While I was studying at La Sierra University, I began to work on an undergraduate thesis on the topic under the supervision of Kendra and Gil Valentine, which eventually led to a publication in Spectrum in 2018 entitled “Adventism’s Hidden Book: A Brief History of the Apocrypha.” It demonstrated, with the increased online access of the Adventist Archives, that Graybill’s conclusion that the Apocrypha lost interest for Adventists in the 1880s was incorrect. It had in fact resurged later and only died out in the late 1910s, after Ellen White’s death. Furthermore, due to Ellen White’s newly seen 1849 vision, her young view of the Apocrypha appeared to have shifted in our understanding from simply using the language of these books to actively endorsing it as a collection. Alongside my paper in Spectrum also appears one by Donald Casebolt, entitled “It Was Not Taught Me By Man,” which agreed that Ellen White was using apocryphal material.

In 2019, I presented a paper for the Adventist Society for Religious Studies that was later published in Adventist Today entitled “Antiochus Epiphanes in 1919: Ellen White, Daniel, and the Books of the Maccabees,” in which I demonstrated how Ellen White’s views on biblical prophecy, influenced by 1 Maccabees, were not far removed from those expressed much later and with controversy by Desmond Ford. This was followed by a number of articles I wrote on the topic for CompassMagazine, exploring the contribution of different apocryphal books to Adventist heritage.

Following that, in 2020, I published a study in the European Adventist journal Spes Christiana entitled “Forgotten Scriptures: Allusions and Quotations by Ellen White to the Apocrypha.” This study was perhaps the most monumental since Graybill, as it demonstrated that contrary to earlier assumptions, Ellen White did in fact continue to draw upon, indirectly quote, and allude to the Apocrypha throughout her ministry, mostly without pause. This opened up new questions and concerns as to whether her early visions represented only her youthful views, or whether they were representative of her private convictions throughout her lifetime.

Finally, this year in 2021, I contributed a chapter to the Oxford Handbook of the Apocrypha, entitled “The Protestant Reception of the Apocrypha.” In it, I reviewed the early reformers’ views about the Apocrypha, locating Adventist interest within the wider context of Protestantism. The chapter reveals that contrary to most assumptions, Martin Luther, John Calvin, and many Protestants were open to and believed that certain apocryphal books were canonical/inspired. Likewise, most denominations (including Adventism) have never officially made their position clear on the Apocrypha, indicating that the canon is not closed officially for most Protestant groups even today.

A shift in understanding

Obviously, the contributions of Adventist scholars, including my own, have been building up what is a seismic shift in modern Adventist thinking, but which is rediscovering our earlier Adventist and even Protestant heritage more faithfully. Although I wondered when this research would begin to make an impact in the conversations the church is having, I never imagined that it would begin in a large-scale way by the president of the GC, Elder Ted Wilson himself. Moreover, I didn’t expect that the first time it would be mentioned, it would be so entirely demonized, vilified, and mischaracterized. In fact, it appears that Elder Wilson himself admits that he has never actually read my work or others, instead only having “heard” about it second-hand.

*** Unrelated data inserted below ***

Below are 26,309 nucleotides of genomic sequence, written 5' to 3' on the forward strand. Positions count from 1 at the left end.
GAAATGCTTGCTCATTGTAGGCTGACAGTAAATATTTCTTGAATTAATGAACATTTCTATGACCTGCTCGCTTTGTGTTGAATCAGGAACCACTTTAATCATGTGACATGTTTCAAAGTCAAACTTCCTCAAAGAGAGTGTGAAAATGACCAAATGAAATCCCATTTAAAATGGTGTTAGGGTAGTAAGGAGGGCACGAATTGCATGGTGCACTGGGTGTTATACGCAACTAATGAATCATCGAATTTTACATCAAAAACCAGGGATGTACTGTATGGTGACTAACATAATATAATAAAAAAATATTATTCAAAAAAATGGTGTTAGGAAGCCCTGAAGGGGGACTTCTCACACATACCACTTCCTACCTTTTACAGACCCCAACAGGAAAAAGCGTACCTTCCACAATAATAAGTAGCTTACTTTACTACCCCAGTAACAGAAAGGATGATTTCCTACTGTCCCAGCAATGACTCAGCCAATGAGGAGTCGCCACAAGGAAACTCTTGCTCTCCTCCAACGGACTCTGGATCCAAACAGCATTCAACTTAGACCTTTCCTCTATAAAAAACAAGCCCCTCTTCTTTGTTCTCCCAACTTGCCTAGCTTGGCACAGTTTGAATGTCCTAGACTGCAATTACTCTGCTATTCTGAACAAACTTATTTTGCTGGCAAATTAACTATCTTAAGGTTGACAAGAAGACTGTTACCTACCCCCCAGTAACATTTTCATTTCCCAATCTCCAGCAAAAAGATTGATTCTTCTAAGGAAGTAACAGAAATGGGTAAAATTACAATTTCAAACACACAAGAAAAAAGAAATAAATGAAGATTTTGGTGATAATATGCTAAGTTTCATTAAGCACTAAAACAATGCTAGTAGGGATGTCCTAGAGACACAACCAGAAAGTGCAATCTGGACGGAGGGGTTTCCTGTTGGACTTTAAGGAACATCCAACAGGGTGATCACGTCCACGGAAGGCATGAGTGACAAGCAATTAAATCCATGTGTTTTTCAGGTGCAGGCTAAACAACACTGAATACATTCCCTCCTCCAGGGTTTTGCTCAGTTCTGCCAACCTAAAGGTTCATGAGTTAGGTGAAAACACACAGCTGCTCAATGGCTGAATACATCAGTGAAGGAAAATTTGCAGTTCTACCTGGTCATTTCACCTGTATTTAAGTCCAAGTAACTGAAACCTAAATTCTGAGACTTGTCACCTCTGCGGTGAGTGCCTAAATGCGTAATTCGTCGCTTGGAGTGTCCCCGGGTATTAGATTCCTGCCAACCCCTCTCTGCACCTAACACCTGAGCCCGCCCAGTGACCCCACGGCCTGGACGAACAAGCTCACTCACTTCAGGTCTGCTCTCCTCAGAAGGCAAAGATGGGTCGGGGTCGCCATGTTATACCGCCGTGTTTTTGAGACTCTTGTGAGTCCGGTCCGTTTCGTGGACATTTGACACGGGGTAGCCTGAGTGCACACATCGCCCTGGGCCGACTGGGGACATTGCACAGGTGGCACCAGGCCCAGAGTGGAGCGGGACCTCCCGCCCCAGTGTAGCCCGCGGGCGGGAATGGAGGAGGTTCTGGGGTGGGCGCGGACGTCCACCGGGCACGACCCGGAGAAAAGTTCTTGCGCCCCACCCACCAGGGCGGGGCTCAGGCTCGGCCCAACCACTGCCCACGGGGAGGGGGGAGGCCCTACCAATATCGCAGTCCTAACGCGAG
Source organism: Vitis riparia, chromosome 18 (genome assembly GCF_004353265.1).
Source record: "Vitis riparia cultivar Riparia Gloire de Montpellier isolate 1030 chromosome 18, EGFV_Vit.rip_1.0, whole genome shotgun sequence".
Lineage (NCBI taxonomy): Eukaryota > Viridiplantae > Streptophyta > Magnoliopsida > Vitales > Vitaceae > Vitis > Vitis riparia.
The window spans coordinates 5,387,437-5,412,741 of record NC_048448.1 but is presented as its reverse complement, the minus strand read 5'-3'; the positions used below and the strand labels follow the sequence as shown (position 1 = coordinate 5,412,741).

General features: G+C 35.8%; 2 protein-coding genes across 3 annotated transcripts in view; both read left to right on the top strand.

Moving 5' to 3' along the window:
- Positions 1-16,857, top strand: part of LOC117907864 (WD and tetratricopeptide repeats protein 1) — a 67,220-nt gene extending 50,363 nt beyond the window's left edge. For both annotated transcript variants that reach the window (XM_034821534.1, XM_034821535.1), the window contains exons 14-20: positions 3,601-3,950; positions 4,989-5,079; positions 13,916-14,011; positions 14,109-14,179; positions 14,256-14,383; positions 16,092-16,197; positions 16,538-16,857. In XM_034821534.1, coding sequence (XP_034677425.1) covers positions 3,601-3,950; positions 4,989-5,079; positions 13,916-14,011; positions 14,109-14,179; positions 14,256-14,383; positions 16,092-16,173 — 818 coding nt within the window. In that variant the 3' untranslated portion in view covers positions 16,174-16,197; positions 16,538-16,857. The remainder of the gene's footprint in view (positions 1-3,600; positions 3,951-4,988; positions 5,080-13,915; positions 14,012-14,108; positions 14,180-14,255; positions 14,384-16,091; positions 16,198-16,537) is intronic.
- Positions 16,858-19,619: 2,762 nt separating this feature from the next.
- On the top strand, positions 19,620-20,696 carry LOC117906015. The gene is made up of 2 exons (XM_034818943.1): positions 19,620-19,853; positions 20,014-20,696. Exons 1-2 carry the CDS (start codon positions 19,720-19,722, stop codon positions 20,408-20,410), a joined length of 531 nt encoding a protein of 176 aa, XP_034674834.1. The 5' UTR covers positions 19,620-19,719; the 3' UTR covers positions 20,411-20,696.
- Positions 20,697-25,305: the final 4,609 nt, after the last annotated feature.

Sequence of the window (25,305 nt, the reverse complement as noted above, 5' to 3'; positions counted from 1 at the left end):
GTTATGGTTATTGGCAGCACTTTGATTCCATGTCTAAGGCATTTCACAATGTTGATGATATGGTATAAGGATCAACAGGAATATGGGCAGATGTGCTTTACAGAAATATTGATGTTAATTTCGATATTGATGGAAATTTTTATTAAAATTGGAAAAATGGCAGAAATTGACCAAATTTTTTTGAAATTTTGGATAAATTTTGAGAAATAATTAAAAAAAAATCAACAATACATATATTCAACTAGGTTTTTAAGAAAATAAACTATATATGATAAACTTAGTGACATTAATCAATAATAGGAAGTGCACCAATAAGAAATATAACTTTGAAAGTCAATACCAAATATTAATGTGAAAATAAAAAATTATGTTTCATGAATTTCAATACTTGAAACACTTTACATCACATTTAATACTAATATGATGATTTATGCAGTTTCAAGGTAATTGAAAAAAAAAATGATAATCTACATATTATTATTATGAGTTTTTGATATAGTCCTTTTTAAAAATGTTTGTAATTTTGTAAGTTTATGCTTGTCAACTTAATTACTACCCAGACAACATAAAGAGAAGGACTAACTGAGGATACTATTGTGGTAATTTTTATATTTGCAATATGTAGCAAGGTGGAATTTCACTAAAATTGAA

Among Elder Wilson’s other warnings that he issues during his sermon, listing out fourteen issues he wants Adventists to resist, he states as his second the diminishing interest in Ellen White’s teachings. I wholeheartedly agree. It is precisely because Ellen White declared in a vision in 1849 that the Apocrypha was the “Word of God” and that all Adventists should “bind it to the heart” that we explore and write on the topic. It is precisely because Ellen White argued in another vision in 1850 that the Apocrypha “is for the wise of these last days,” that we seek to understand how and why she spoke in such a manner. It is because we see evidence throughout her lifetime of her continued utilization and quotation from the Apocrypha, that we as Adventist historians care to investigate why that is so. If we are going to take Ellen White seriously, we must learn what to do with these facts and not merely ignore them. If we are to reject her counsel, we must know why and to what degree the rejection is merited.

My message to Elder Wilson and anyone else: don’t reject the research and don’t stay away from it because it sounds strange. Take the time to read and wrestle with it (and Ellen White). Rather than shun it as confusion from Babylon, I pray that organizations like the Adventist Society for Religious Studies, the Adventist Theological Society, and many others will dedicate time to exploring these topics in the depth and reflection they haven’t yet received. We need more faithful engagement from church scholars on this issue, not less.

Matthew J. Korpman is an adjunct professor of Biblical Studies and Theology at La Sierra University. A graduate of La Sierra University and Yale University’s Divinity School, he is pursuing his PhD in New Testament at the University of Birmingham. He is the author of the popular book Saying No to God: A Radical Approach to Reading the Bible Faithfully (Quoir, 2019).